“Julia let Elaine be selfish and petty and sarcastic and a terrible, terrible dancer,” Fey said. “Julia’s never been afraid to be unlikable — not on screen and not in person.”
Louis-Dreyfus is the 21st Mark Twain recipient, joining a list that includes Richard Pryor, George Carlin and Carol Burnett. Bill Cosby, the winner in 2009, had his award rescinded earlier this year after he was convicted of three counts of aggravated indecent assault.
During last year’s ceremony to honor David Letterman, Cosby’s name was never mentioned. But this year, two of the performers felt comfortable making Cosby jokes. Late night host Stephen Colbert displayed a sign proclaiming, “167 days since the last Un-Twaining.”
With his fingers crossed, he told Louis-Dreyfus, “I think you’ll be OK.”
Later Keegan-Michael Key come onstage, dressed as Mark Twain himself and proceeded to roast many of the previous award recipients. When a picture of Cosby was briefly shown, Michael-Key quickly moved things along and said, “It’s OK, he’s not watching,” then added that he doubted PBS was a popular channel “in the penitentiary.”
Seinfeld, while on the red carpet before the ceremony, recalled first meeting Louis-Dreyfus during an informal audition. His iconic sitcom, “Seinfeld,” was still in the planning stages and producer Larry David knew Louis-Dreyfus from their time together on “Saturday Night Live.”
“We had just two short pages of script, and we sat down to read the dialogue together,” Seinfeld said. “As soon as she opened her mouth, I knew she was the one.”
Seinfeld also credited Louis-Dreyfus for having the confidence and strength of personality to hold her own on what he called “a very male show.”
That confidence was evident very early for Louis-Dreyfus, who said she knew as a young child that she had a gift for comedy.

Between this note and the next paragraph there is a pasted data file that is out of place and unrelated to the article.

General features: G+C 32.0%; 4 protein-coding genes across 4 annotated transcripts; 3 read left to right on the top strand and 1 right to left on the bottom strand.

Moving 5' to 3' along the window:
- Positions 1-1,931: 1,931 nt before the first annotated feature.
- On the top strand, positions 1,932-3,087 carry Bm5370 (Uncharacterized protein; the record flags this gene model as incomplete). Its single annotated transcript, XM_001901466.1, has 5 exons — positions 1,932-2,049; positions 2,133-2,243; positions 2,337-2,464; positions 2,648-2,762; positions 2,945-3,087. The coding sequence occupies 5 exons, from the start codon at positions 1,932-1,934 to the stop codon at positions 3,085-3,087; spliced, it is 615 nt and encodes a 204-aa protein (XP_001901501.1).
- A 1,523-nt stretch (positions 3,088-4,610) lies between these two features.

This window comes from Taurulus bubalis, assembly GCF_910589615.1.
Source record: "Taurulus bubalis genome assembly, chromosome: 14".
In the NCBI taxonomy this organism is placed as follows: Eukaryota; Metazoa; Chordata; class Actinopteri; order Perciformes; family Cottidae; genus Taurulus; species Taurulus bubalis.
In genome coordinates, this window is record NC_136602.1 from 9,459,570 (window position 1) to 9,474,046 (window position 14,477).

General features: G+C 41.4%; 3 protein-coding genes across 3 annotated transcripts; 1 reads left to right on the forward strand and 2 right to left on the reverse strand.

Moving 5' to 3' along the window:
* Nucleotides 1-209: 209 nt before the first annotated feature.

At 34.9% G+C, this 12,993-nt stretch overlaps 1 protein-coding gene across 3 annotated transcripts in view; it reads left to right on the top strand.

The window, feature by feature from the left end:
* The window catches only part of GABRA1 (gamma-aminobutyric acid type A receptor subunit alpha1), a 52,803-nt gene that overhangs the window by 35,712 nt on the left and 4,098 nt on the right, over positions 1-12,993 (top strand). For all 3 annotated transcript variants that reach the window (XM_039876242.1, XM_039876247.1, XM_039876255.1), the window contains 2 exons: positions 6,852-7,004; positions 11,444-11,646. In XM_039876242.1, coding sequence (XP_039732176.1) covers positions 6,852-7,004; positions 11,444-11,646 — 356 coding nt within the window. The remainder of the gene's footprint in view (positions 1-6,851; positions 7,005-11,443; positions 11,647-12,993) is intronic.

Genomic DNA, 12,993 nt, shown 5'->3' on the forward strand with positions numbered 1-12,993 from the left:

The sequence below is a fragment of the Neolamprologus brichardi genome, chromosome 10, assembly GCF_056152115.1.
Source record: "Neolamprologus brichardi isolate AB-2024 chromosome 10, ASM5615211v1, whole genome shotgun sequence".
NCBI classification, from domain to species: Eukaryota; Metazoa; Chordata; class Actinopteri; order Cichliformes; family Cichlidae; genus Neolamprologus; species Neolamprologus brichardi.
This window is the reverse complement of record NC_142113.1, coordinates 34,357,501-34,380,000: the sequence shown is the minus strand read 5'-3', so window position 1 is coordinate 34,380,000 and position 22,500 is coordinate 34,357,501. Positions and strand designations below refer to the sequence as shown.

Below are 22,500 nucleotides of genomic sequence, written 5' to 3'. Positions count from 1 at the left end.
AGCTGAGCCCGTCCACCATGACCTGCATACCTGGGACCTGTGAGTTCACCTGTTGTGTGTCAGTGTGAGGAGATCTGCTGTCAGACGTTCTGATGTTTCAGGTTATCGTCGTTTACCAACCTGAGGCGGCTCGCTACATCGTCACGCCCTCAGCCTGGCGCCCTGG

“The first time I really knew was when I stuffed raisins in my nose and my mother laughed. I ended up in the emergency room because they wouldn’t come out!” Louis-Dreyfus said before the ceremony.
Comedian Kumail Nanjiani grew up in Pakistan and never saw an episode of “Seinfeld” until he immigrated to the USas an adult.
“But I became a huge fan as soon as I moved here,” he said.
The co-writer of the movie “The Big Sick” recalled her iconic, slightly convulsive “Elaine Benes dance” on the show, which he credits to Louis-Dreyfus’ gift for physical comedy.
“There are some comedians who think physical comedy is beneath them,” he said. “But she was just fearless and ego-less.”
At the end of the night, Louis-Dreyfus accepted her award with an extended comedic bit and a few shots at new Supreme Court Justice Brett Kavanaugh.
The veteran comedic actress first drew laughs by repeatedly referencing her true life’s ambition to be a respected dramatic actress_stopping in mid-speech to deliver a monologue from Shakespeare’s “Merchant of Venice.”
A native of the Washington suburbs in Maryland, Louis-Dreyfus is a graduate of the elite Holton-Arms school, alma mater of Christine Blasey Ford, who accused Kavanaugh of assault.
Louis-Dreyfus make a veiled but unmistakable reference to Ford’s testimony_framing it around her performance in high school of the play “Serendipity.”
“I can remember every single aspect of that play that night, so much so that I would testify under oath about it,” she said, to a round of laughter and applause. “But I can’t remember who drove me there or who drove me home.”
Louis-Dreyfus emerged from Chicago’s famed Second City comedy troupe before joining the cast of “Saturday Night Live.” After her nine-year run on “Seinfeld,” her turn as Vice President Selina Meyer on “Veep” earned her six consecutive Emmy Awards.
The upcoming seventh and final season of “Veep” was delayed as Louis-Dreyfus received treatment for breast cancer. That season is currently in production.
PBS will air the Twain event on Nov. 19.